Today, the parole board in Pretoria will hear an application by Clive Derby-Lewis, who together with Janusz Walus was convicted for the 1993 killing of prominent anti-apartheid activist and Communist Party leader Chris Hani. Derby-Lewis was not granted amnesty by the TRC. (Read the transcripts of the TRC amnesty hearings here)
As recently as August of last year, Correctional Services Minister Nosiviwe Mapisa-Nqakula was quoted as saying that Derby-Lewis had not completed his full prison sentence, nor had he shown any remorse for the Hani killing. “I will not let people abuse the process of parole,” the Minister stated, in maintaining that the “parole of apartheid-era hitman Butana Almond Nofemela does not set a precedent for the release of Clive Derby-Lewis.” A previous parole application made by Derby-Lewis was dismissed by the High Court in March of 2009. (Full article here)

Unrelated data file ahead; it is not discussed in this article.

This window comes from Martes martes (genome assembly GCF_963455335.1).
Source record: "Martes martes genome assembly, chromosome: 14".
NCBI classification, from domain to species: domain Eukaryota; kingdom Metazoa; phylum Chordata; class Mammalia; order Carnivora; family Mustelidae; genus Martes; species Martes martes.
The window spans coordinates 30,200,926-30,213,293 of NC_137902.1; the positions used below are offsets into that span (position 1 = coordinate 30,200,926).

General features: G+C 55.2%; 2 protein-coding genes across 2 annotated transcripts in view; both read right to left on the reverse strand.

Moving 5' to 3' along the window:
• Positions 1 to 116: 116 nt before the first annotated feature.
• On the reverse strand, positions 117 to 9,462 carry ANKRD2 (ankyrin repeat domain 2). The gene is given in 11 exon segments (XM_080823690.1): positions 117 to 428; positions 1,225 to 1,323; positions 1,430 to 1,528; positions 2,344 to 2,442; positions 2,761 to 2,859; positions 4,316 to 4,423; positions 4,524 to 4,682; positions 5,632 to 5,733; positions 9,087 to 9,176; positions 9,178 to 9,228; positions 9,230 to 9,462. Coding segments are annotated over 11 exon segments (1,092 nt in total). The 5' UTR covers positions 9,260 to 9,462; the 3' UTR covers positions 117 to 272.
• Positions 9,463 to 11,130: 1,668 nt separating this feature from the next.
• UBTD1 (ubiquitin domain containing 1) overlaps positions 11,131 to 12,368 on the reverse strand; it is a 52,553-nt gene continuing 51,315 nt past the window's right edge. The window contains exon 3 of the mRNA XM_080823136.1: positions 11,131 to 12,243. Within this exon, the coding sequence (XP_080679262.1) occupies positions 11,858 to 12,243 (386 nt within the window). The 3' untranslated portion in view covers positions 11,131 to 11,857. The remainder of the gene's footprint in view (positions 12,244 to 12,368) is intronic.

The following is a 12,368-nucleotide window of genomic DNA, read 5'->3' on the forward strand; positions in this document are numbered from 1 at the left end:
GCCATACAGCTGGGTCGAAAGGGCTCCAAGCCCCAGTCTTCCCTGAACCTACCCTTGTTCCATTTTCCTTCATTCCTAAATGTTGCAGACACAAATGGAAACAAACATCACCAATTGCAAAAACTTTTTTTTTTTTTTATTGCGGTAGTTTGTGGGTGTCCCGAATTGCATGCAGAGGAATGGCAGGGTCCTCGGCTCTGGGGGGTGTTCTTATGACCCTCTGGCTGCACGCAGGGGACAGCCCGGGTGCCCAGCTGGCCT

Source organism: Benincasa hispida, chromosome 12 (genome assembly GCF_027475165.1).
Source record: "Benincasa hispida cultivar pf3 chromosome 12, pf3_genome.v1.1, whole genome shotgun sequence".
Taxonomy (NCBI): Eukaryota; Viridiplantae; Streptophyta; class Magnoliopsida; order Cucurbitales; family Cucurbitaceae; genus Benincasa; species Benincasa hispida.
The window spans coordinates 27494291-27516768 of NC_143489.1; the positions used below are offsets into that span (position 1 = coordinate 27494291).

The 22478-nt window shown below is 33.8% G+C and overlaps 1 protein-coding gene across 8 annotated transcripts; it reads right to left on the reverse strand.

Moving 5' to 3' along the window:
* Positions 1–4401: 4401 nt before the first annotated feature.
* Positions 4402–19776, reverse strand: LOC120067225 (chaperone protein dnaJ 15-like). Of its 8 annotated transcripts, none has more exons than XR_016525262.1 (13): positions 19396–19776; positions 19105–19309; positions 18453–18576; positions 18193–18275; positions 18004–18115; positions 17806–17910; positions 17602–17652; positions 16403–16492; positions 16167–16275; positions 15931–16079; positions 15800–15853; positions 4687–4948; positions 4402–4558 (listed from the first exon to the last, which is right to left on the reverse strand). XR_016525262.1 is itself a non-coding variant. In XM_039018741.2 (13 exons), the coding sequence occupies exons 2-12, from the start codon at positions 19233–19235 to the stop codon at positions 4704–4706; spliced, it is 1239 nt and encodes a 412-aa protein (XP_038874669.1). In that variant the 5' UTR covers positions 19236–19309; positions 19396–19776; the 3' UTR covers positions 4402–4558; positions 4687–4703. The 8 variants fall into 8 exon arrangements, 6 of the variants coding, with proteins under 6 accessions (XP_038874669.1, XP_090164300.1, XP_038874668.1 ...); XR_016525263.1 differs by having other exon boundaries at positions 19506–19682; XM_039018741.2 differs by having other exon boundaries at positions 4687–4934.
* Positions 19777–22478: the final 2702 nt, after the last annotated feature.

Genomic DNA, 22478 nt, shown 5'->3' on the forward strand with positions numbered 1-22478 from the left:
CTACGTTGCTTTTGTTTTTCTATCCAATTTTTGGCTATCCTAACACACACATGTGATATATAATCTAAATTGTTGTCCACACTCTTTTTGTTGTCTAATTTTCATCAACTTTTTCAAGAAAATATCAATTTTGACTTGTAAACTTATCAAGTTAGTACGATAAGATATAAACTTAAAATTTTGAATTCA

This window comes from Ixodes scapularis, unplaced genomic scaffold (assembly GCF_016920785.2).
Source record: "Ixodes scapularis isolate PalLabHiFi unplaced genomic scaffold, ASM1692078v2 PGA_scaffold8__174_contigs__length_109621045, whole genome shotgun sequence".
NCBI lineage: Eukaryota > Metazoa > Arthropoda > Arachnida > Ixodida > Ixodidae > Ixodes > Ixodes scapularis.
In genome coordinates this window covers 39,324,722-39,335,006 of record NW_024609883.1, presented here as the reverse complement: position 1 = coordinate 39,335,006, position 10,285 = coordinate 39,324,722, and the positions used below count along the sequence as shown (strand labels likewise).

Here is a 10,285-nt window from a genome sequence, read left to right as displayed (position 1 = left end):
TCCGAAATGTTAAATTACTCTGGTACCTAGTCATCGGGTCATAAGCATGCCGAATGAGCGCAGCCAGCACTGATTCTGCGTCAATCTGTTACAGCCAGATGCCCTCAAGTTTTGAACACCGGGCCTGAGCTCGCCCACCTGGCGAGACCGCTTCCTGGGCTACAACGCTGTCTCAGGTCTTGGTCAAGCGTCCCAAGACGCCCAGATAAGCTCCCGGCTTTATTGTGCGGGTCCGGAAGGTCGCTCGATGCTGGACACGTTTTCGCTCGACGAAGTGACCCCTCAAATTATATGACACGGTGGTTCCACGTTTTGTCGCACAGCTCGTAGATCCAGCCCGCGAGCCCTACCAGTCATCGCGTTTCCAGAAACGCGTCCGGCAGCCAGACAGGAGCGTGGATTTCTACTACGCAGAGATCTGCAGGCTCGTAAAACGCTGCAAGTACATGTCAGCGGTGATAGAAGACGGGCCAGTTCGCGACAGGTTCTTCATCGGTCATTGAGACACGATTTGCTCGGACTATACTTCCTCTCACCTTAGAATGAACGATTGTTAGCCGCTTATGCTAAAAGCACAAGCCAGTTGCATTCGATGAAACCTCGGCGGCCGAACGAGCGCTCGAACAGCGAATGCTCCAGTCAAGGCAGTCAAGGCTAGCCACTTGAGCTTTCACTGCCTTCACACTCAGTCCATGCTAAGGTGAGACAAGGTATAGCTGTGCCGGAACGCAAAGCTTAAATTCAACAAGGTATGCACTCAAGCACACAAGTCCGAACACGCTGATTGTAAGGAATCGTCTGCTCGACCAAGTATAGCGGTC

In a Business Day report this morning, Franny Rabkin writes that Hani’s killing “almost derailed SA’s negotiations for democracy” and “to this day, angers many South Africans.” The SACP has released a statement indicating that the party will oppose the parole application, together with Hani’s widow.
According to Rabkin’s article, last year High Court Judge Willem van der Merwe stated that “Derby-Lewis was, in law, eligible to be considered for parole — because he was over the age of 65 and had already served 15 years of his sentence.” However, he also stated that the “decision to grant parole was ultimately in the hands of the correctional services minister and not the court.” He also “ruled that Ms Hani had a right to make representations to the parole board before it could recommend parole.”